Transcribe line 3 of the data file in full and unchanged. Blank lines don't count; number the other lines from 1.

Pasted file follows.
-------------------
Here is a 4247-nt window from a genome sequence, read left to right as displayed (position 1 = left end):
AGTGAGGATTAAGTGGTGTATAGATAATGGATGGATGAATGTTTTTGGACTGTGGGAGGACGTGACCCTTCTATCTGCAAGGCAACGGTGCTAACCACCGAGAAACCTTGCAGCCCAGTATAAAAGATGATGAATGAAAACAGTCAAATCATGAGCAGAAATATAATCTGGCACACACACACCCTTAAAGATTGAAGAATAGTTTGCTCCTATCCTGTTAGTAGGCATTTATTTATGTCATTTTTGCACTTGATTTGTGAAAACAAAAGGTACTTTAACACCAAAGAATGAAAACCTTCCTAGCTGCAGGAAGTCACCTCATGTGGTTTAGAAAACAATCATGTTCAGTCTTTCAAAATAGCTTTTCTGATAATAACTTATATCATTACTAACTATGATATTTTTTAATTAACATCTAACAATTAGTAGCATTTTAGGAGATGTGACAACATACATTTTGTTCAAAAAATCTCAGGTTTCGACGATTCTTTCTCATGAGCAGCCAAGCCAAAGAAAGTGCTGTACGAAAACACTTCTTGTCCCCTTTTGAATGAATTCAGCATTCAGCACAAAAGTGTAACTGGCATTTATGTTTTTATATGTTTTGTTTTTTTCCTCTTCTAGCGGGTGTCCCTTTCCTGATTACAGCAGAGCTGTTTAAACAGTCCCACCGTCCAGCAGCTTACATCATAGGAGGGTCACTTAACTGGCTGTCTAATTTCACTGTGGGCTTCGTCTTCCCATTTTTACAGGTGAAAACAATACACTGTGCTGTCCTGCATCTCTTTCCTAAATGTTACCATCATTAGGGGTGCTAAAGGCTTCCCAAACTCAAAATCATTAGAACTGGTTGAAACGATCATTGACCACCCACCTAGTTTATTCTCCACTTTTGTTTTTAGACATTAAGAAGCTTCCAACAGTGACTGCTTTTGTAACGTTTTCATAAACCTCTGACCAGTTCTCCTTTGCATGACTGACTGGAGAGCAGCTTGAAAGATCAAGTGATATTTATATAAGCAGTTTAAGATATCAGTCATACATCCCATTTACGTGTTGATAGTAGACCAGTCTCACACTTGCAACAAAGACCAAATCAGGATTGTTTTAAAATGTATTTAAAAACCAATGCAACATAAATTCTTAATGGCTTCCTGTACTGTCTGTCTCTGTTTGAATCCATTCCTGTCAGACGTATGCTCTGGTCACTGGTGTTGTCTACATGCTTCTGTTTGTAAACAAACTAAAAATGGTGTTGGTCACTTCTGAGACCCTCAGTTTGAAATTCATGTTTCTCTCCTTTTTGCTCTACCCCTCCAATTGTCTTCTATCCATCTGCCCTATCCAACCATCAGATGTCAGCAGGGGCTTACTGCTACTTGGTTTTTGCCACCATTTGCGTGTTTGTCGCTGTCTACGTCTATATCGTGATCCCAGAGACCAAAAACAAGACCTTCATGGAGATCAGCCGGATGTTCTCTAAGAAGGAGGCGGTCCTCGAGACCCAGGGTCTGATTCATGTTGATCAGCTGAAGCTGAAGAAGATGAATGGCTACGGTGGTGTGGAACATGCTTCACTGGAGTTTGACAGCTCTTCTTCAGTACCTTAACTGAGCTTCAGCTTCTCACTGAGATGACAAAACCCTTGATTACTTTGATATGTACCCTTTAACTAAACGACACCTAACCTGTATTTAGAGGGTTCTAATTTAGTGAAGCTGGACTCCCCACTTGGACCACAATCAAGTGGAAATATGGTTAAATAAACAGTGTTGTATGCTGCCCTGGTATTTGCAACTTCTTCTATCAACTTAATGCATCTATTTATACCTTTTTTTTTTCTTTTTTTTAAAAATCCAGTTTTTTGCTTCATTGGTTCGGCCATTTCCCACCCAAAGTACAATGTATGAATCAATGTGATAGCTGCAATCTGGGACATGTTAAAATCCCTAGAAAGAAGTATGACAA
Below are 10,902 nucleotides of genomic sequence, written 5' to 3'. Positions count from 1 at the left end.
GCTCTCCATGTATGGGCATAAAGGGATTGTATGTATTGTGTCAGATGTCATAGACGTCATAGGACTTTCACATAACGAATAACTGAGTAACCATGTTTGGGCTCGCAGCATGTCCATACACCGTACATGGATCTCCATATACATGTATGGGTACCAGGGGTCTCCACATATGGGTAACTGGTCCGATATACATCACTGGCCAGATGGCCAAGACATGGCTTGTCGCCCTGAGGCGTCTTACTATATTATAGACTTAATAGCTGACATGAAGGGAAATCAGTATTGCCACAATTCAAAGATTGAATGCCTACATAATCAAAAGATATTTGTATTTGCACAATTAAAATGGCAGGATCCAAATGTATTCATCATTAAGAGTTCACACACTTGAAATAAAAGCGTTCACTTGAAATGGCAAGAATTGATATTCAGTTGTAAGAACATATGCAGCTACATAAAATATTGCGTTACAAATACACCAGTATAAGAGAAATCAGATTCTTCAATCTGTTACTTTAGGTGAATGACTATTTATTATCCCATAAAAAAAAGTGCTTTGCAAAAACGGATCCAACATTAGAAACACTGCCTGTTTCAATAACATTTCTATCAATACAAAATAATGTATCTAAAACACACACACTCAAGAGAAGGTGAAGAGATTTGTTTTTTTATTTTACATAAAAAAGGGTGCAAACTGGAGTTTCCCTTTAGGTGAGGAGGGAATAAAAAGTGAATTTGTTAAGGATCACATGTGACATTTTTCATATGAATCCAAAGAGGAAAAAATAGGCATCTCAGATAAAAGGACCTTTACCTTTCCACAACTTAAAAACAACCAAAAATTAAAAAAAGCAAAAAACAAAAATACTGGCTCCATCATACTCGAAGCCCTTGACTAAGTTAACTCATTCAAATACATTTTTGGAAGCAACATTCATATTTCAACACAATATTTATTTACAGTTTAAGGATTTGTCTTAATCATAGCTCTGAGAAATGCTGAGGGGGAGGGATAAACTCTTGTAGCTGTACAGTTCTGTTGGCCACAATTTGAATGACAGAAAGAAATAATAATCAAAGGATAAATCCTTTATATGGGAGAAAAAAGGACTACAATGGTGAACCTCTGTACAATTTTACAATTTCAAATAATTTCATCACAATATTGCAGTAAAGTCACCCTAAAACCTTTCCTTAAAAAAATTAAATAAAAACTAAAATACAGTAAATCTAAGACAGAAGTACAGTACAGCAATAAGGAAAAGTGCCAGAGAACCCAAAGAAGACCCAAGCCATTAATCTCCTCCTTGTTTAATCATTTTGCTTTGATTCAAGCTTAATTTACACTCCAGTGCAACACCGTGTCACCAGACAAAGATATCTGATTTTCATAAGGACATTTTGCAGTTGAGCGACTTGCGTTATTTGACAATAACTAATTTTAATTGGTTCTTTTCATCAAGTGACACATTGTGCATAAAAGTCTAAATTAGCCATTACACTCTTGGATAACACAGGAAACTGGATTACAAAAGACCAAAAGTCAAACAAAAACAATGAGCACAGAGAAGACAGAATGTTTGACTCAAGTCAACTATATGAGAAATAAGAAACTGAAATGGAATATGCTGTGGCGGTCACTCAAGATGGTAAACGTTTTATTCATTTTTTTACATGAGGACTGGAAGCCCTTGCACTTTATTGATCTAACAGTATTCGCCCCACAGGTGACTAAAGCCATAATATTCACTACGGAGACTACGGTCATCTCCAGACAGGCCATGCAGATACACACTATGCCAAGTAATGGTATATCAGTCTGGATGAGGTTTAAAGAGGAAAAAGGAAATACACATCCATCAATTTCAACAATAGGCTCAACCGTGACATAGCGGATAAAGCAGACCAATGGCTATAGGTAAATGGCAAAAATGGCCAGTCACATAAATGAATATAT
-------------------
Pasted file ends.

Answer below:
Below are 10,902 nucleotides of genomic sequence, written 5' to 3'. Positions count from 1 at the left end.